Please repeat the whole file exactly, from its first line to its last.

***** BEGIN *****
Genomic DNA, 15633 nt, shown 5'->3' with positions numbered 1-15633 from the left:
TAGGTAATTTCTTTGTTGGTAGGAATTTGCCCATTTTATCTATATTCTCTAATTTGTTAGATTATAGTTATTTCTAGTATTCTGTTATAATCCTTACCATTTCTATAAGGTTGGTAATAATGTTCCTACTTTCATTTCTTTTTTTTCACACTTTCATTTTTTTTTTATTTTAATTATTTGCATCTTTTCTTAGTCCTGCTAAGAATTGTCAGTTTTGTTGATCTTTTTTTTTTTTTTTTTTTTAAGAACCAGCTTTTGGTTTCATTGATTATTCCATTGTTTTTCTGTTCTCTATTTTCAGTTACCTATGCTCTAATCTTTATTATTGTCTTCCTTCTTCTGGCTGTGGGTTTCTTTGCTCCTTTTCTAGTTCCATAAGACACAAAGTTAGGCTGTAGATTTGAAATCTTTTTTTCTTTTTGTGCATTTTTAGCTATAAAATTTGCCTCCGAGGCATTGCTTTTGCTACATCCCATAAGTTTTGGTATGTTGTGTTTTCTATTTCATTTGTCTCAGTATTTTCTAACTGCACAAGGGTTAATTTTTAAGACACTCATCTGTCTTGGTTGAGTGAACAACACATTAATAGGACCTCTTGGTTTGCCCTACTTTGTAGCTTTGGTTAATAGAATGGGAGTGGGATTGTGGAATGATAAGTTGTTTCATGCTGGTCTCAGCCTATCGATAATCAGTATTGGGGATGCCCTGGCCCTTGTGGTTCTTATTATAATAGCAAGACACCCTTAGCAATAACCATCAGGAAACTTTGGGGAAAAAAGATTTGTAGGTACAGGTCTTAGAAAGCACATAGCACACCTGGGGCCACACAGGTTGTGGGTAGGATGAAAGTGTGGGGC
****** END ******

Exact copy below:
Genomic DNA, 15633 nt, shown 5'->3' with positions numbered 1-15633 from the left:
TAGGTAATTTCTTTGTTGGTAGGAATTTGCCCATTTTATCTATATTCTCTAATTTGTTAGATTATAGTTATTTCTAGTATTCTGTTATAATCCTTACCATTTCTATAAGGTTGGTAATAATGTTCCTACTTTCATTTCTTTTTTTTCACACTTTCATTTTTTTTTTATTTTAATTATTTGCATCTTTTCTTAGTCCTGCTAAGAATTGTCAGTTTTGTTGATCTTTTTTTTTTTTTTTTTTTTAAGAACCAGCTTTTGGTTTCATTGATTATTCCATTGTTTTTCTGTTCTCTATTTTCAGTTACCTATGCTCTAATCTTTATTATTGTCTTCCTTCTTCTGGCTGTGGGTTTCTTTGCTCCTTTTCTAGTTCCATAAGACACAAAGTTAGGCTGTAGATTTGAAATCTTTTTTTCTTTTTGTGCATTTTTAGCTATAAAATTTGCCTCCGAGGCATTGCTTTTGCTACATCCCATAAGTTTTGGTATGTTGTGTTTTCTATTTCATTTGTCTCAGTATTTTCTAACTGCACAAGGGTTAATTTTTAAGACACTCATCTGTCTTGGTTGAGTGAACAACACATTAATAGGACCTCTTGGTTTGCCCTACTTTGTAGCTTTGGTTAATAGAATGGGAGTGGGATTGTGGAATGATAAGTTGTTTCATGCTGGTCTCAGCCTATCGATAATCAGTATTGGGGATGCCCTGGCCCTTGTGGTTCTTATTATAATAGCAAGACACCCTTAGCAATAACCATCAGGAAACTTTGGGGAAAAAAGATTTGTAGGTACAGGTCTTAGAAAGCACATAGCACACCTGGGGCCACACAGGTTGTGGGTAGGATGAAAGTGTGGGGC